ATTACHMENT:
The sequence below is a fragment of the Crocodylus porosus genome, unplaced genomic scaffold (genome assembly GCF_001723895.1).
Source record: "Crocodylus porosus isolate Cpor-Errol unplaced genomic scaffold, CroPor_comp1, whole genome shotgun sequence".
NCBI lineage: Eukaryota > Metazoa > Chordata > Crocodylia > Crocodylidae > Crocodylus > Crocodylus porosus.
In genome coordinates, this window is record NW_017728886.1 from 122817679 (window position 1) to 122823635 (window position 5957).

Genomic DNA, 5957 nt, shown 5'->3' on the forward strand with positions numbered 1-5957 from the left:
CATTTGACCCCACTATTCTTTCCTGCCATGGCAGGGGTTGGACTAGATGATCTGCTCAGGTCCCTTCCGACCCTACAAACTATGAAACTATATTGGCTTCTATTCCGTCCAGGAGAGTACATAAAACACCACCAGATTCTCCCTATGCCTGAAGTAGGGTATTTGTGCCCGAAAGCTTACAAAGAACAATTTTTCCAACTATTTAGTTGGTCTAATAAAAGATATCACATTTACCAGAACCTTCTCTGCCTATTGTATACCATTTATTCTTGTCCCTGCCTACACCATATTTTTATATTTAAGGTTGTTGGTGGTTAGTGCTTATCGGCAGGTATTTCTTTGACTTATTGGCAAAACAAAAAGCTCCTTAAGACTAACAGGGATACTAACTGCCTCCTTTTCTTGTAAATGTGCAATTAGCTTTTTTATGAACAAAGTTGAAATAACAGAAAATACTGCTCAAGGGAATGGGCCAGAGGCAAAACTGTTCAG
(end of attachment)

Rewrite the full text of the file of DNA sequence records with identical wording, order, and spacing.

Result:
The sequence below is a fragment of the Crocodylus porosus genome, unplaced genomic scaffold (genome assembly GCF_001723895.1).
Source record: "Crocodylus porosus isolate Cpor-Errol unplaced genomic scaffold, CroPor_comp1, whole genome shotgun sequence".
NCBI lineage: Eukaryota > Metazoa > Chordata > Crocodylia > Crocodylidae > Crocodylus > Crocodylus porosus.
In genome coordinates, this window is record NW_017728886.1 from 122817679 (window position 1) to 122823635 (window position 5957).

Genomic DNA, 5957 nt, shown 5'->3' on the forward strand with positions numbered 1-5957 from the left:
CATTTGACCCCACTATTCTTTCCTGCCATGGCAGGGGTTGGACTAGATGATCTGCTCAGGTCCCTTCCGACCCTACAAACTATGAAACTATATTGGCTTCTATTCCGTCCAGGAGAGTACATAAAACACCACCAGATTCTCCCTATGCCTGAAGTAGGGTATTTGTGCCCGAAAGCTTACAAAGAACAATTTTTCCAACTATTTAGTTGGTCTAATAAAAGATATCACATTTACCAGAACCTTCTCTGCCTATTGTATACCATTTATTCTTGTCCCTGCCTACACCATATTTTTATATTTAAGGTTGTTGGTGGTTAGTGCTTATCGGCAGGTATTTCTTTGACTTATTGGCAAAACAAAAAGCTCCTTAAGACTAACAGGGATACTAACTGCCTCCTTTTCTTGTAAATGTGCAATTAGCTTTTTTATGAACAAAGTTGAAATAACAGAAAATACTGCTCAAGGGAATGGGCCAGAGGCAAAACTGTTCAG